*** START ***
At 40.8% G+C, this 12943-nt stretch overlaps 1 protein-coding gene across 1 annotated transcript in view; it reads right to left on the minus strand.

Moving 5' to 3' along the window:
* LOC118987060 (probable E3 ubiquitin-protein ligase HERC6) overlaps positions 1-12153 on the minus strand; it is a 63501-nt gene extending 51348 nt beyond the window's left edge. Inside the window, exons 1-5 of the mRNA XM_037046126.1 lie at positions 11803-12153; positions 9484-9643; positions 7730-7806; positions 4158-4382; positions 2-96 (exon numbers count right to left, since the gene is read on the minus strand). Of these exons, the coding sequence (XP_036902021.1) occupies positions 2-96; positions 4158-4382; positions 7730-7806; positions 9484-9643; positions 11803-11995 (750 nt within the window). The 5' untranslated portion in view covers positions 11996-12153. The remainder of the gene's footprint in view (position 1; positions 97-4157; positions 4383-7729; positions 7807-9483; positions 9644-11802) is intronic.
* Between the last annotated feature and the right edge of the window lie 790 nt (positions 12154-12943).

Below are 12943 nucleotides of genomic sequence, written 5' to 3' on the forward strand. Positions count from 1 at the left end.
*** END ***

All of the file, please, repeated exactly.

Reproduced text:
At 40.8% G+C, this 12943-nt stretch overlaps 1 protein-coding gene across 1 annotated transcript in view; it reads right to left on the minus strand.

Moving 5' to 3' along the window:
* LOC118987060 (probable E3 ubiquitin-protein ligase HERC6) overlaps positions 1-12153 on the minus strand; it is a 63501-nt gene extending 51348 nt beyond the window's left edge. Inside the window, exons 1-5 of the mRNA XM_037046126.1 lie at positions 11803-12153; positions 9484-9643; positions 7730-7806; positions 4158-4382; positions 2-96 (exon numbers count right to left, since the gene is read on the minus strand). Of these exons, the coding sequence (XP_036902021.1) occupies positions 2-96; positions 4158-4382; positions 7730-7806; positions 9484-9643; positions 11803-11995 (750 nt within the window). The 5' untranslated portion in view covers positions 11996-12153. The remainder of the gene's footprint in view (position 1; positions 97-4157; positions 4383-7729; positions 7807-9483; positions 9644-11802) is intronic.
* Between the last annotated feature and the right edge of the window lie 790 nt (positions 12154-12943).

Below are 12943 nucleotides of genomic sequence, written 5' to 3' on the forward strand. Positions count from 1 at the left end.